A large percentage of visitors to Switzerland will use the Swiss trains to see around this beautiful country rather than hiring a car. The guide books are full of praise for the Swiss transport system, its efficiency and its wide ranging connections. The difficultly sometimes however is choosing the right swiss train pass, and I know we deliberated over this for sometime, before purchasing a 15 day swiss pass.
This was the first time we had ever relied solely on train to tour a country. Here are some tips about travelling in Switzerland by train.
1. Before you leave home, print off some train timetables from the SBB website, which will give you lists of possible connections, including the expected business of the train as well as the number of changes that you will need to make to get to your final destination. You are unlikely to know all of your travels before you leave, but it is wise to print the information about those that you do know about. It is also very wise to print off your very first intial journey train timetable, as we found that it took us a little while to get to grips with how the trains worked. For example, we were arriving at Geneva airport, and planned to get the train from the airport into the city centre, so in advance we had printed off the various times that would coordinate with the arrival of our flight. Now the airport train into Geneva is probably one of the easiest, in that all the trains are just sitting there - but if you going beyond Geneva for your first night, you really need to know what platform to go to etc. You can purchase timetables in advance, but you would be wiser to print out some of your own, and then pick up in many of the larger train stations a little timetable booklet for the connections in that region. Or, you can go to the ticket office and ask them for the connections, but there are usually long queues, and with some more irregular trains you wouldn't want to miss connections and have to hang around for the next one. In the train stations there are also boards up with arrival and departure times which we learnt how to read after a day or so, but none of this is easy when you just arrive, and especially if like us, you don't use the train regularly in your home country.
2. If you are travelling with luggage, do we aware that there is not a lot of room for large bags. We had two large luggage bags since we were on holiday for two weeks. There is plenty of room above the seats (like an aeroplane) for some smaller bags and smaller cases, but not for large bags/suitcases. There is also some room underneath the seats, between seats, but these spaces are filled quickly, especially when the train is busy. We sometimes just loaded our bags on the seat in front of us. Some of the more modern trains have luggage shelves but it is dependent on how modern the train is. If we were to do our trip again via the trains, we would invest in larger rucksacks, that we could simply carry on our back, rather than suitcases that have to be pulled around, because it is also worth noting, on a lot of trains, there are narrow steep steps onto the carriage, and it is difficult to pull up suitcases. It is much easier if you can just walk on to the carriage with a rucksack. One more thing to remember is that a lot of the smaller stations will only have steps that will take you up and down to the platforms, meaning more pulling of suitcases. Some larger stations like Geneva have ramps.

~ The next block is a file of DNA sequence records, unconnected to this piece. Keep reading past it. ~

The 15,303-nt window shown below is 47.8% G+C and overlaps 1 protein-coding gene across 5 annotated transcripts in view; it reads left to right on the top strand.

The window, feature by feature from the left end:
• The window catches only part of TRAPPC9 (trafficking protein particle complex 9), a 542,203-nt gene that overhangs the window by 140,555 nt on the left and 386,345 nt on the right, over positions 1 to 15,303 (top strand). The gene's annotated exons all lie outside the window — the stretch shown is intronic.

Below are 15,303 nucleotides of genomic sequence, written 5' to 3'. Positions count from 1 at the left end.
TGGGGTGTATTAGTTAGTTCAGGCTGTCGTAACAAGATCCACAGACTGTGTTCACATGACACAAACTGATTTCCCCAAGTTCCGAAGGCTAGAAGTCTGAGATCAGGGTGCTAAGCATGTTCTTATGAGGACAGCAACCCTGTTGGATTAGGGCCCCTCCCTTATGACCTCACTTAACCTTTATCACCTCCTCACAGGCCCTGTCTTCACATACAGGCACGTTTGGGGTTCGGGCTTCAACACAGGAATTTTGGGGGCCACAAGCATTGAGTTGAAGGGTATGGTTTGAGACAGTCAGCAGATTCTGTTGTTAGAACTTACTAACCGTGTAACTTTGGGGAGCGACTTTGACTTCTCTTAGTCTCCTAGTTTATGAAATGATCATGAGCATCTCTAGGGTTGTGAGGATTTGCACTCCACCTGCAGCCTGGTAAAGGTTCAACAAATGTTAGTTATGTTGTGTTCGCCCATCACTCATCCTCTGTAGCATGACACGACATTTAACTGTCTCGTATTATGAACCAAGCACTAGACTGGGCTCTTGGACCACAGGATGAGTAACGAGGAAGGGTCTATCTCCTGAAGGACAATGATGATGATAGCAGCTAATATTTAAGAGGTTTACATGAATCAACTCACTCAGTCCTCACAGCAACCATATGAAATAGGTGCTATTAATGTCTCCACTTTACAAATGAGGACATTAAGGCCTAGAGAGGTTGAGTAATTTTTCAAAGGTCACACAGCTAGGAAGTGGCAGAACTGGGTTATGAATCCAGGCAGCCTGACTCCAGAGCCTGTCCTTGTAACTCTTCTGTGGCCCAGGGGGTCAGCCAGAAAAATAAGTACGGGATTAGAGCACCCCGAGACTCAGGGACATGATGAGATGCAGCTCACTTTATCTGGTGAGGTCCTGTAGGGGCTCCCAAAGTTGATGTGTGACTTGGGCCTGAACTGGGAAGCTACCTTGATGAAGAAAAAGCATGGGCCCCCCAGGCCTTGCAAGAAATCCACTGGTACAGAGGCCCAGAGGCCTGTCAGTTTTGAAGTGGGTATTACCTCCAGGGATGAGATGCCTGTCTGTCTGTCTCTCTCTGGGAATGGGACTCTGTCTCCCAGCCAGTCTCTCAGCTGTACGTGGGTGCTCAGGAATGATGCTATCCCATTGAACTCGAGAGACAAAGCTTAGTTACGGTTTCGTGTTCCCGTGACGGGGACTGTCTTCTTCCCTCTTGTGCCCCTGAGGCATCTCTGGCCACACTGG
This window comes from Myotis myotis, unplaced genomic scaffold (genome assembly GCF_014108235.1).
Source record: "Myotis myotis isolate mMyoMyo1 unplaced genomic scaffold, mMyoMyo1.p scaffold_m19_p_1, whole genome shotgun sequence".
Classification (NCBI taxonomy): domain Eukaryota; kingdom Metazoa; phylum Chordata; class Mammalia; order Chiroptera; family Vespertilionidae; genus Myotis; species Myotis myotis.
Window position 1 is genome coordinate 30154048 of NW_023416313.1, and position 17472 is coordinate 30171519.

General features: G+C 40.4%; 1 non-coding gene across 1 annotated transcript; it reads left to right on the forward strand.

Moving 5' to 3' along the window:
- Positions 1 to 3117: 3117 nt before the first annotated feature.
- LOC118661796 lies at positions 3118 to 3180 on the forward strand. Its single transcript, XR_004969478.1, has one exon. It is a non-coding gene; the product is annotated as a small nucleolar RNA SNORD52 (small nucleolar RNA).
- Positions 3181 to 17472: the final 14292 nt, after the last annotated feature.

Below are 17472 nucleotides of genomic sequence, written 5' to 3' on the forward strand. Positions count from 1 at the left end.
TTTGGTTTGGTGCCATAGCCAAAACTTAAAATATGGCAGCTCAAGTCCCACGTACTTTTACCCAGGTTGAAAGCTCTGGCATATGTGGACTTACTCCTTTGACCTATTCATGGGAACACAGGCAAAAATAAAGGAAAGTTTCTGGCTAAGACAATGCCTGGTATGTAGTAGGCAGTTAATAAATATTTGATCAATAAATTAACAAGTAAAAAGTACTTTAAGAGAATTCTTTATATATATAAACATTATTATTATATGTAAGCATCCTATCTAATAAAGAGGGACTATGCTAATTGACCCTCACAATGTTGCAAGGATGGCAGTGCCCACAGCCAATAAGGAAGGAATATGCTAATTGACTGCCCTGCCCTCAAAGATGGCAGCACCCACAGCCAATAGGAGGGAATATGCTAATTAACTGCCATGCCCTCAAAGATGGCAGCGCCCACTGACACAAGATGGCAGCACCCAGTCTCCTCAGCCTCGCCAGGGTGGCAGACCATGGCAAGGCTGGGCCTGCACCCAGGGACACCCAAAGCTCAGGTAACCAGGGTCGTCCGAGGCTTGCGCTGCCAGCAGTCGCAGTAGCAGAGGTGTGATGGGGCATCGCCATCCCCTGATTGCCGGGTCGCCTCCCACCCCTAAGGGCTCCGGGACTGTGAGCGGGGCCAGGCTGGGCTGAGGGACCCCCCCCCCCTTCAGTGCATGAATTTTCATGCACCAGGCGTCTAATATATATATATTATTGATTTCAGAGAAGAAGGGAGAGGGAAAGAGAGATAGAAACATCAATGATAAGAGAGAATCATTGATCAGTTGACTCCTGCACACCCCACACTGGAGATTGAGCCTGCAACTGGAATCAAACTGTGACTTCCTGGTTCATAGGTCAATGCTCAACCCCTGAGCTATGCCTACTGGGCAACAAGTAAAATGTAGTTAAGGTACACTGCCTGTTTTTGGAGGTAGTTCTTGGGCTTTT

3. When you get to Switzerland, set your watch to the clock at the first Swiss train station to finf yourself at. The vast majority of the time, the trains will leave at exactly the time stated such as 10.07. On rare occasions the trains leave late, usually because they have arrived late, but they really don't hang around. We missed only one connection whilst there. The train left at exactly the right time but somehow seemed to get behind, and we were five minutes late. The connecting train does not wait, even though we were actually only one minute over the time it was due to depart. In saying that, we just went to the ticket office and found another connection.